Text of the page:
$place = $entry->place->first();
      # use the place data id to fetch more data.
      $block = craft()->matrix->getBlockById($place->id);
      # check if the fetched data happens to be placeName
      if ($block && $block->type == 'placeName') {
        # if it is a placeName block we might build an address.
        $address = trim($block->address . ' ' . $block->postalcode . ' ' . $block->city);
        if (empty($address)) {
          # if despite our best assembling of data,
          # we arrive at an empty address,
          # we decide to end our quest here.
          return; # exit, and and do not run any code below.
        }
        # If we have come this far we must have something resembling
        # an address. Time to let the Geocode service shine! We
        # call the service with an address and eagerly await the
        # result
        $result = $geocoder->geocode($address);
        # This next line does nothing (?). *Puzzled Jedi hand-wave*
        if (count($result) > 0) {}
        # The result seems to be a list, so grab the first thing
        # in the list.
        $latlng = $result->first();
        # Fetch the content of the block that we got through
        # the 'place' data connected to the event entry, and
        # modify that content by editing latitude and longitude
        # based on the response we got from the Geocode service.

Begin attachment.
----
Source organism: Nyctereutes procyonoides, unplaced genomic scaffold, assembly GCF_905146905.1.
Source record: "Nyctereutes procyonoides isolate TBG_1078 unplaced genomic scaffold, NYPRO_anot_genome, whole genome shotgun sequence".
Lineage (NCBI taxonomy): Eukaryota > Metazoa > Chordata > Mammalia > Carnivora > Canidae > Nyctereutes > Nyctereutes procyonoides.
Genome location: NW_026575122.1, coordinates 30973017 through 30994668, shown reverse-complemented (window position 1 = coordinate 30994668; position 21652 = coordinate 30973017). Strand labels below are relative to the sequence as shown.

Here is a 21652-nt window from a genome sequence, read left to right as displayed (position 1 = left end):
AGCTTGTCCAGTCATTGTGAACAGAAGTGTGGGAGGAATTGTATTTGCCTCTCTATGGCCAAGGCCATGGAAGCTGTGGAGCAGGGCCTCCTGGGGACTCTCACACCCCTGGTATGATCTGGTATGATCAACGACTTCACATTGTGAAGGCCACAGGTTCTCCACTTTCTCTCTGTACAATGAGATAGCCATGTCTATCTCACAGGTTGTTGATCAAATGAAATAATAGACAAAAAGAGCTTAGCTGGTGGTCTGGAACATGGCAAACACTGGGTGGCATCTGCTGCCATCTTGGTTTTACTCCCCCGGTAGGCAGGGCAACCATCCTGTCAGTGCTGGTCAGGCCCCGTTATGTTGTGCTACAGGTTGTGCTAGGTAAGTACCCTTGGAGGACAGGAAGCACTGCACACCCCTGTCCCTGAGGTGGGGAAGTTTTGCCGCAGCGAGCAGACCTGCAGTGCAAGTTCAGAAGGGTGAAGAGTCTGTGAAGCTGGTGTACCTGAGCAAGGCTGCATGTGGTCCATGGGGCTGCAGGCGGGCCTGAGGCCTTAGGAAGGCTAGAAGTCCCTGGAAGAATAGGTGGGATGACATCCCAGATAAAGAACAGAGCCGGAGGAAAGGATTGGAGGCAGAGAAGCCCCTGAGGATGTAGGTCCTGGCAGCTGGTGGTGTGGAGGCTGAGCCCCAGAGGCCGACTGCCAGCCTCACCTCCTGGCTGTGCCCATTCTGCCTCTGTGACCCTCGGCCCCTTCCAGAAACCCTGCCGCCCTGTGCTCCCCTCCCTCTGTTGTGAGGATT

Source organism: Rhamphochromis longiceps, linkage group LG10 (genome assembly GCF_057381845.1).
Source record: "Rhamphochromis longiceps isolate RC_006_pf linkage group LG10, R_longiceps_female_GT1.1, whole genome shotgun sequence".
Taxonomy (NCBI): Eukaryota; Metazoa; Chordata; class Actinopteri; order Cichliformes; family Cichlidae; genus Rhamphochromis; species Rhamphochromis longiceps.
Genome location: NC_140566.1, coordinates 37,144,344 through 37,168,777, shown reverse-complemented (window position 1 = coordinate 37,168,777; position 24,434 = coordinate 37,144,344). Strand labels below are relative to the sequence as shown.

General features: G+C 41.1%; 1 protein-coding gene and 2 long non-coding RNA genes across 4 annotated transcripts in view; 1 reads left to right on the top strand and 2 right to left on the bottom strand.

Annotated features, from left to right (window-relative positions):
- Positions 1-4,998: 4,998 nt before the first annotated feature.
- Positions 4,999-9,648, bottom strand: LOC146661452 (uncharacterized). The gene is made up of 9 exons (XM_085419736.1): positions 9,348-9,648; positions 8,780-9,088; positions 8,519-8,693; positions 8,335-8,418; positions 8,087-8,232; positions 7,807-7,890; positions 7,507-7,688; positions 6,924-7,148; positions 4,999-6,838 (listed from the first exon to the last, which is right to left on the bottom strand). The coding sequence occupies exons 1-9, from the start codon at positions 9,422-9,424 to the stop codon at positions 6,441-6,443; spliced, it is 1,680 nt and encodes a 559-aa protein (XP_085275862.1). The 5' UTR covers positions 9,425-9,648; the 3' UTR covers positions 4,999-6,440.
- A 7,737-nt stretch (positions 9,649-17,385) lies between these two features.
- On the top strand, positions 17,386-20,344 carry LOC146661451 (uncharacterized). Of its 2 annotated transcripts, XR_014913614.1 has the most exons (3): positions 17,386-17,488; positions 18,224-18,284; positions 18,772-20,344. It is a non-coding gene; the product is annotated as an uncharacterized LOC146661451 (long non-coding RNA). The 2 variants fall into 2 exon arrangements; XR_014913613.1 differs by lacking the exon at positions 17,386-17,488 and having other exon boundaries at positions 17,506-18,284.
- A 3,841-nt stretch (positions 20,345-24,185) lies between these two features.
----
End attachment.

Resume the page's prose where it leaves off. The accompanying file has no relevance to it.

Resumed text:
$block->getContent()->setAttributes([
          'latitude' => $latlng->getLatitude(),
          'longitude' => $latlng->getLongitude()
        ]);
        # Take the block data we just edited and save it!
        craft()->matrix->saveBlock($block);
      }
    }
  });
}

What happened next was three things.

First, I realised that Google was probably pushing back against this code because it was calling the Google map service too often. This could be fixed by getting a Google key but the documentation for the Geocoder library was a bit puzzling I must admit. Second, I knew about a robust SimpleMap plugin that could be used here. Third and finally I asked, “but what is this latitude and longitude data really used for?”

I searched the codebase for the use of latitude and longitude and discovered that it was not really used anywhere, despite it being computed and saved by this plugin.

Now you might say, “how could this have happened?” Well, not all features get completed in a sprint, and sometimes you’re left with a good foundation and some incomplete code. Sprinting is about prioritizing tasks all the while knowing that tasks at the bottom of the task list risk not being completed in this sprint.

I got on the phone with the client to learn what their current need was. By consulting the client and checking the code I concluded that we were asking users to fill out a bit too much when creating new events. And the latitude and longitude data points were not currently used anywhere.

So, I deleted that code, made event creation more ergonomic and fixed the bug.

Edit: I later realized I broke some other functionality elsewhere on the site. :(( So, I had to revert the code change and dial back the database to a backup. Thankfully it did not lead to data loss. And I ended up mending the code instead by adding a proper Google api key so that the calls wouldn’t get rejected by Google anymore. At first this article was meant to be a “yay for spring cleaning a codebase”. Now it’s more like, “yay for spring cleaning just don’t delete vital functionality. Best regards, one humbled programmer.”